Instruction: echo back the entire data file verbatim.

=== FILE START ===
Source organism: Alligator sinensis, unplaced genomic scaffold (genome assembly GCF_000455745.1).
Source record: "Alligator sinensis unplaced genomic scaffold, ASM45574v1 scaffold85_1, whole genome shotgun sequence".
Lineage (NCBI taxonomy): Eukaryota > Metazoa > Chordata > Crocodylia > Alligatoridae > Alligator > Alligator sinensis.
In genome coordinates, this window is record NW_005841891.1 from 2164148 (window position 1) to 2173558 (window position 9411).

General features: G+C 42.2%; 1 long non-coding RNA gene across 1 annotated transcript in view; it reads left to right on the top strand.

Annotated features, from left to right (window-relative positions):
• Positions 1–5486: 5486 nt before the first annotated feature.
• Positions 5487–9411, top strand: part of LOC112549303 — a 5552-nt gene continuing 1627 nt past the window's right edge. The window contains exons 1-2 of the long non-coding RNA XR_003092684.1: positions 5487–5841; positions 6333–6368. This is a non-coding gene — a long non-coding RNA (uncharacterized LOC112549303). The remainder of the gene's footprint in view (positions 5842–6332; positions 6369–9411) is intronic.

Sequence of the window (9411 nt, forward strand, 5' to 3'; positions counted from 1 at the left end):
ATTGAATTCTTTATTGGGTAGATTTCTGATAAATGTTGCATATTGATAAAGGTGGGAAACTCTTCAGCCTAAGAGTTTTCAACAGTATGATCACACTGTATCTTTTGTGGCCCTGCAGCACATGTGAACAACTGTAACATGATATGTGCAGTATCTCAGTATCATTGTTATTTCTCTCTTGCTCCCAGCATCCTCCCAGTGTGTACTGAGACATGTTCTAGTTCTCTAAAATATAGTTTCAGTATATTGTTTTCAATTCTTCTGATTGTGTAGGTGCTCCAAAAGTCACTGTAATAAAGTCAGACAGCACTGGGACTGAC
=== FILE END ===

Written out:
Source organism: Alligator sinensis, unplaced genomic scaffold (genome assembly GCF_000455745.1).
Source record: "Alligator sinensis unplaced genomic scaffold, ASM45574v1 scaffold85_1, whole genome shotgun sequence".
Lineage (NCBI taxonomy): Eukaryota > Metazoa > Chordata > Crocodylia > Alligatoridae > Alligator > Alligator sinensis.
In genome coordinates, this window is record NW_005841891.1 from 2164148 (window position 1) to 2173558 (window position 9411).

General features: G+C 42.2%; 1 long non-coding RNA gene across 1 annotated transcript in view; it reads left to right on the top strand.

Annotated features, from left to right (window-relative positions):
• Positions 1–5486: 5486 nt before the first annotated feature.
• Positions 5487–9411, top strand: part of LOC112549303 — a 5552-nt gene continuing 1627 nt past the window's right edge. The window contains exons 1-2 of the long non-coding RNA XR_003092684.1: positions 5487–5841; positions 6333–6368. This is a non-coding gene — a long non-coding RNA (uncharacterized LOC112549303). The remainder of the gene's footprint in view (positions 5842–6332; positions 6369–9411) is intronic.

Sequence of the window (9411 nt, forward strand, 5' to 3'; positions counted from 1 at the left end):
ATTGAATTCTTTATTGGGTAGATTTCTGATAAATGTTGCATATTGATAAAGGTGGGAAACTCTTCAGCCTAAGAGTTTTCAACAGTATGATCACACTGTATCTTTTGTGGCCCTGCAGCACATGTGAACAACTGTAACATGATATGTGCAGTATCTCAGTATCATTGTTATTTCTCTCTTGCTCCCAGCATCCTCCCAGTGTGTACTGAGACATGTTCTAGTTCTCTAAAATATAGTTTCAGTATATTGTTTTCAATTCTTCTGATTGTGTAGGTGCTCCAAAAGTCACTGTAATAAAGTCAGACAGCACTGGGACTGAC